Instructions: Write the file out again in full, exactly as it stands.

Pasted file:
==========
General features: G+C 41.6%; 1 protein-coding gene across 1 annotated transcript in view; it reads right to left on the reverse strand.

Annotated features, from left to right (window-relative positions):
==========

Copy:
General features: G+C 41.6%; 1 protein-coding gene across 1 annotated transcript in view; it reads right to left on the reverse strand.

Annotated features, from left to right (window-relative positions):